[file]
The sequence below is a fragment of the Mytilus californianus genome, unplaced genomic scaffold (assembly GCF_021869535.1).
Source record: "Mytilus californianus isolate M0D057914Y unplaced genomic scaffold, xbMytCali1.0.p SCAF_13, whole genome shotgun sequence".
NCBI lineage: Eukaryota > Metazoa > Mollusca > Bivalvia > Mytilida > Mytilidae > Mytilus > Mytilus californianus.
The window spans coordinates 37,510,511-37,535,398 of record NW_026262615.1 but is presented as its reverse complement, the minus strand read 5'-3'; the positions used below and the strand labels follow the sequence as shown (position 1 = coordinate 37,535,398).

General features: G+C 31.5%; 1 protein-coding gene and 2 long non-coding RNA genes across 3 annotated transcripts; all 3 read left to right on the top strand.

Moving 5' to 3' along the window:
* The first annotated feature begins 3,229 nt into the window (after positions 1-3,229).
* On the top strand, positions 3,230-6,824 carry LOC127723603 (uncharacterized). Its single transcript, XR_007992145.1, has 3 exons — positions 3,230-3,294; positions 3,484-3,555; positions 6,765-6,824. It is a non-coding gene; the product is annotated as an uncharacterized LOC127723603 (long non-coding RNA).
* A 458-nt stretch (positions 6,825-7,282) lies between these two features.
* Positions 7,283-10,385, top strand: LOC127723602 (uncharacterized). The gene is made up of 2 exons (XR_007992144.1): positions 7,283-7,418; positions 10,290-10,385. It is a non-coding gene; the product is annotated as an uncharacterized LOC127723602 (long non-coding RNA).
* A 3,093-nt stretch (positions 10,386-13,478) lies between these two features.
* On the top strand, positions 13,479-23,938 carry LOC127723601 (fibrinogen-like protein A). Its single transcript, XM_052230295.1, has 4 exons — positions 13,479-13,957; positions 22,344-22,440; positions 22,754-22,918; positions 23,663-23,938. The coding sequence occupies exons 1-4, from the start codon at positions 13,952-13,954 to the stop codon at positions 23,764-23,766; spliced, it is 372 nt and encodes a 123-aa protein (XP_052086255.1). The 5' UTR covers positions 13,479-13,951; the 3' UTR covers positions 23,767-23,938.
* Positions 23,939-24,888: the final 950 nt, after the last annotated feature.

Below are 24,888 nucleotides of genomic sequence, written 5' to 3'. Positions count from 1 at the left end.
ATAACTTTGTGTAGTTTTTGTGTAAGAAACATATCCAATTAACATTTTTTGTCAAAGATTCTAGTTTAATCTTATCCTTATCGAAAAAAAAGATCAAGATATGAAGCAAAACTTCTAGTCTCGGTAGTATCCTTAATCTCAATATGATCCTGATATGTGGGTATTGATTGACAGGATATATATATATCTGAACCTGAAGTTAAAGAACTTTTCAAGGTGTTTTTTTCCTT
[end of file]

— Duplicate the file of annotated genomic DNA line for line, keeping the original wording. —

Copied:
The sequence below is a fragment of the Mytilus californianus genome, unplaced genomic scaffold (assembly GCF_021869535.1).
Source record: "Mytilus californianus isolate M0D057914Y unplaced genomic scaffold, xbMytCali1.0.p SCAF_13, whole genome shotgun sequence".
NCBI lineage: Eukaryota > Metazoa > Mollusca > Bivalvia > Mytilida > Mytilidae > Mytilus > Mytilus californianus.
The window spans coordinates 37,510,511-37,535,398 of record NW_026262615.1 but is presented as its reverse complement, the minus strand read 5'-3'; the positions used below and the strand labels follow the sequence as shown (position 1 = coordinate 37,535,398).

General features: G+C 31.5%; 1 protein-coding gene and 2 long non-coding RNA genes across 3 annotated transcripts; all 3 read left to right on the top strand.

Moving 5' to 3' along the window:
* The first annotated feature begins 3,229 nt into the window (after positions 1-3,229).
* On the top strand, positions 3,230-6,824 carry LOC127723603 (uncharacterized). Its single transcript, XR_007992145.1, has 3 exons — positions 3,230-3,294; positions 3,484-3,555; positions 6,765-6,824. It is a non-coding gene; the product is annotated as an uncharacterized LOC127723603 (long non-coding RNA).
* A 458-nt stretch (positions 6,825-7,282) lies between these two features.
* Positions 7,283-10,385, top strand: LOC127723602 (uncharacterized). The gene is made up of 2 exons (XR_007992144.1): positions 7,283-7,418; positions 10,290-10,385. It is a non-coding gene; the product is annotated as an uncharacterized LOC127723602 (long non-coding RNA).
* A 3,093-nt stretch (positions 10,386-13,478) lies between these two features.
* On the top strand, positions 13,479-23,938 carry LOC127723601 (fibrinogen-like protein A). Its single transcript, XM_052230295.1, has 4 exons — positions 13,479-13,957; positions 22,344-22,440; positions 22,754-22,918; positions 23,663-23,938. The coding sequence occupies exons 1-4, from the start codon at positions 13,952-13,954 to the stop codon at positions 23,764-23,766; spliced, it is 372 nt and encodes a 123-aa protein (XP_052086255.1). The 5' UTR covers positions 13,479-13,951; the 3' UTR covers positions 23,767-23,938.
* Positions 23,939-24,888: the final 950 nt, after the last annotated feature.

Below are 24,888 nucleotides of genomic sequence, written 5' to 3'. Positions count from 1 at the left end.
ATAACTTTGTGTAGTTTTTGTGTAAGAAACATATCCAATTAACATTTTTTGTCAAAGATTCTAGTTTAATCTTATCCTTATCGAAAAAAAAGATCAAGATATGAAGCAAAACTTCTAGTCTCGGTAGTATCCTTAATCTCAATATGATCCTGATATGTGGGTATTGATTGACAGGATATATATATATCTGAACCTGAAGTTAAAGAACTTTTCAAGGTGTTTTTTTCCTT